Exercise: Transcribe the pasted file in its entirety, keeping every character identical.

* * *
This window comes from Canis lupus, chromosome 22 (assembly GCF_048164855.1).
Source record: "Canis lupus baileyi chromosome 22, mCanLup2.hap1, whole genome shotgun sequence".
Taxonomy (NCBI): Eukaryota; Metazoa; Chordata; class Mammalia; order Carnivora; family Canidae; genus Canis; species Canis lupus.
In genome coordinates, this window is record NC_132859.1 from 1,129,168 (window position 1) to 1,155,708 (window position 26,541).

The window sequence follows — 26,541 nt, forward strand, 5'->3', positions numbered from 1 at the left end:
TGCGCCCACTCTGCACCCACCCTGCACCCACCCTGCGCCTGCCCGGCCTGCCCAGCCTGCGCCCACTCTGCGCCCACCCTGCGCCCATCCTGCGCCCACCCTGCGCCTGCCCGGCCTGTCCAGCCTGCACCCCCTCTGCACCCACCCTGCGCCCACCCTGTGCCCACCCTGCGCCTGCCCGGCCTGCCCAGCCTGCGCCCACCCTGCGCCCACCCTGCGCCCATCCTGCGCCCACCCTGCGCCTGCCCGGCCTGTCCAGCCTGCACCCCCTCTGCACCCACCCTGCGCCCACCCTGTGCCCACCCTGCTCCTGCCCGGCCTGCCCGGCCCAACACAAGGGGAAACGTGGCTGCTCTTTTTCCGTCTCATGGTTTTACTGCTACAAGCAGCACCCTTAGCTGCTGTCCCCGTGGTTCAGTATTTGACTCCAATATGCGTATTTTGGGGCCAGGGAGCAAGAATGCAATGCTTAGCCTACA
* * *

This window comes from Canis lupus, chromosome 22 (assembly GCF_048164855.1).
Source record: "Canis lupus baileyi chromosome 22, mCanLup2.hap1, whole genome shotgun sequence".
Taxonomy (NCBI): Eukaryota; Metazoa; Chordata; class Mammalia; order Carnivora; family Canidae; genus Canis; species Canis lupus.
In genome coordinates, this window is record NC_132859.1 from 1,129,168 (window position 1) to 1,155,708 (window position 26,541).

The window sequence follows — 26,541 nt, forward strand, 5'->3', positions numbered from 1 at the left end:
TGCGCCCACTCTGCACCCACCCTGCACCCACCCTGCGCCTGCCCGGCCTGCCCAGCCTGCGCCCACTCTGCGCCCACCCTGCGCCCATCCTGCGCCCACCCTGCGCCTGCCCGGCCTGTCCAGCCTGCACCCCCTCTGCACCCACCCTGCGCCCACCCTGTGCCCACCCTGCGCCTGCCCGGCCTGCCCAGCCTGCGCCCACCCTGCGCCCACCCTGCGCCCATCCTGCGCCCACCCTGCGCCTGCCCGGCCTGTCCAGCCTGCACCCCCTCTGCACCCACCCTGCGCCCACCCTGTGCCCACCCTGCTCCTGCCCGGCCTGCCCGGCCCAACACAAGGGGAAACGTGGCTGCTCTTTTTCCGTCTCATGGTTTTACTGCTACAAGCAGCACCCTTAGCTGCTGTCCCCGTGGTTCAGTATTTGACTCCAATATGCGTATTTTGGGGCCAGGGAGCAAGAATGCAATGCTTAGCCTACA